SEARRP collaborate with leading universities and local partners to make palm oil production more sustainable without sacrificing the rainforests or the farmers’ livelihoods. Their ultimate aim is to provide the knowledge necessary to provide changes in the palm oil industry that will halt deforestation, biodiversity loss and carbon emissions while improving the rights and livelihoods of people working in or affected by the industry. It’s a complex problem but I believe they will find a solution. There’s no other option.
Watching Wild Borneo Adventure has definitely inspired me to put the island on my bucket list. Who wouldn’t want to spot wild orangutans high up in 1000-year-old trees? So, if like me you’ve been inspired to see this wonderful place, here are a few tips to get you started:
About Borneo: Borneo is the world’s third biggest island and the territory is divided between the countries of Brunei, Indonesia and Malaysia. The two Eastern Malaysian states, Sarawak and Sabah (the area Judi Dench visits) are in the north surrounding Brunei while the Indonesian state of Kalimantan occupies most of the centre and southern part of the island.
Best time to visit: Borneo is a hot and humid place. The dry season falls between May and October whereas the monsoon season tends to hit November and February each year. If you find heat and humidity a struggle then the monsoon season is an ideal time as it will give you some respite. However, if you have an action-packed trip planned then heavy rainfall can hinder it considerably and may even cause flight and boat cancellations.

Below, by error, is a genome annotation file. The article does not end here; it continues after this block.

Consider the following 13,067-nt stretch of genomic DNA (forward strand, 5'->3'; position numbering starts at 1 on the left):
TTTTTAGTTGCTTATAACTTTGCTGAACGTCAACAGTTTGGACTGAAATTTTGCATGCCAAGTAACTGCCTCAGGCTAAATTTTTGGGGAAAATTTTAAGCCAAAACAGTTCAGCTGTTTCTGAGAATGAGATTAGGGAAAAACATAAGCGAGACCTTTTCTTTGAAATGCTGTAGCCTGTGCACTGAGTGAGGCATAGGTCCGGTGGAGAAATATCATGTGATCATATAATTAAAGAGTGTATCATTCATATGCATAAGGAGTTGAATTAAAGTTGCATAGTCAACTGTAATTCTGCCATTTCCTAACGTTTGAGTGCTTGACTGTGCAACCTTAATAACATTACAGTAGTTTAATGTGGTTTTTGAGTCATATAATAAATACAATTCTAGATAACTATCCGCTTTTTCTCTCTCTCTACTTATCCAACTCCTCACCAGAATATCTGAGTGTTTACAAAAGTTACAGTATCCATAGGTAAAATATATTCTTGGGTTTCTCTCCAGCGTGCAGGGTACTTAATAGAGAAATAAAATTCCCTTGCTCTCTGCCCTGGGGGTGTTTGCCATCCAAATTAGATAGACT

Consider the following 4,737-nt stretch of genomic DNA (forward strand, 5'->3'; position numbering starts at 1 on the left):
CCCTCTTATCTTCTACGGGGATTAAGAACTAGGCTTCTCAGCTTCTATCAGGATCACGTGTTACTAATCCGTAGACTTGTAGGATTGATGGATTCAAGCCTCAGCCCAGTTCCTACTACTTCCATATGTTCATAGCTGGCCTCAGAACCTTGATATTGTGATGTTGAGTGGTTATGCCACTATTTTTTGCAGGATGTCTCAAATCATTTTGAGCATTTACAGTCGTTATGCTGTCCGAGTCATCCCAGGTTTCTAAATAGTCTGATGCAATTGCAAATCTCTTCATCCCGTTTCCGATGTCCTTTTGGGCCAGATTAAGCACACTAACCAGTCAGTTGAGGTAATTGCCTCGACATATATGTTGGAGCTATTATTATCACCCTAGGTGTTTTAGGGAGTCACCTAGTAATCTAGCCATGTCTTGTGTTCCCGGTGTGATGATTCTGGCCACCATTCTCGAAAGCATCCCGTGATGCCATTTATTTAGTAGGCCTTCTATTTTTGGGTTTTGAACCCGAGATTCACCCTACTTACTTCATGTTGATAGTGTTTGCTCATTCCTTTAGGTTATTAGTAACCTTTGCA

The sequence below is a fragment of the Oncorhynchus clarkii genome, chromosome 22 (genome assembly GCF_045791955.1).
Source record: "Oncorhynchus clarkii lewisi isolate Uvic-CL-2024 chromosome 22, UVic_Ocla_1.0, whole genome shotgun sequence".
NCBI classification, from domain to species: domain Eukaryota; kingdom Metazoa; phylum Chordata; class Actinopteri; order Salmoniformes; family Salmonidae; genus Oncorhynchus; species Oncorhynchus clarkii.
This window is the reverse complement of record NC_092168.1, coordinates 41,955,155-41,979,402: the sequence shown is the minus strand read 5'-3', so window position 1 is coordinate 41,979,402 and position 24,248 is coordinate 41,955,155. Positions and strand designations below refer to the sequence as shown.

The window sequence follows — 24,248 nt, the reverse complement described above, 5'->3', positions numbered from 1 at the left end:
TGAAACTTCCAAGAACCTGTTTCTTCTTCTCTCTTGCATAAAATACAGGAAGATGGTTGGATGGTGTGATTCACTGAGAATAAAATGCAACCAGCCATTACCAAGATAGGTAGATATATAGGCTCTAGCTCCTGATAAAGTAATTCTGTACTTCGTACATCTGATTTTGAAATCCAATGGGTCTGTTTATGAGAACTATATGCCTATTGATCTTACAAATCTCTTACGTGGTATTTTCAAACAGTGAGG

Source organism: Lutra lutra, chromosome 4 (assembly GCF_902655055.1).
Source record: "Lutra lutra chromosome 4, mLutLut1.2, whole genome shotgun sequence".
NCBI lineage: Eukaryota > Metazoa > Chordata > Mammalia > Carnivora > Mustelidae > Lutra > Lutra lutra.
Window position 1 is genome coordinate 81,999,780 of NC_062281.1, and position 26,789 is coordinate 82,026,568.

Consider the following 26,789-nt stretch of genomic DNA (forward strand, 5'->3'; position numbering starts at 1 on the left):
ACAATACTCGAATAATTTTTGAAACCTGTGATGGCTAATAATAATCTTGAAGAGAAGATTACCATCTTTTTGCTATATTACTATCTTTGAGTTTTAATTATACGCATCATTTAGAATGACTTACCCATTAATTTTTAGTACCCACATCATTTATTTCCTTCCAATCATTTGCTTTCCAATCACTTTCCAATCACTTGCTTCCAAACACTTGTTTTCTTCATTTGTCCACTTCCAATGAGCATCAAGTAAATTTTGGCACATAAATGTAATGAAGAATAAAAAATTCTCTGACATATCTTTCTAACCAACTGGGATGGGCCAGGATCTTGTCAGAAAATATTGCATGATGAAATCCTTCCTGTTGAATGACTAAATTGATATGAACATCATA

Wildlife spotting: As I’ve mentioned before, Borneo is home to the most incredible wildlife from pygmy elephants to orangutans. It’s surrounding waters also have an abundance of marine life including turtles and clownfish. If you want to make the most of this incredible biodiversity, do an eco-tour of the rainforest or visit an ethical sanctuary dedicated to helping and rehabilitating the animals.
Food and drink: Bornean food comprises of a mix of world-class cuisines – Indonesian, Malaysian and Indian- with a few regional alterations. Their famous Hawkers markets have stalls around a central eating area. Order a variety of nibbles from different vendors before sitting at a table and scoffing the lot.
Where to stay: Borneo has an exciting range of accommodation that promises to make your trip extra memorable. From treetop lodges to guesthouses, hostels and resorts, they have everything for all budgets. Make sure you spend at least one night in an ecolodge in the rainforest because there’s a very real chance you might see up to nine different primates, crocodiles, butterflies and rare birds!
Borneo promises an adventure beyond our wildest dreams. In the words of Dame Judi herself “I’ve learnt how vulnerable this wonderful place is and what we need to do to save it. […] This trip has been the most extraordinary time of my life”. So, why not add this incredible island to your bucket list? And if, like me, you can’t quite manage to squeeze in the time or money just yet, grab a cup of tea, get comfy and watch Judi Dench’s Wild Borneo Adventure. That’ll do… For now.
Judi Dench’s Wild Borneo Adventure is on ITV on Tuesday 2 July at 9pm. There will be two episodes in the series.
Thanks for reading,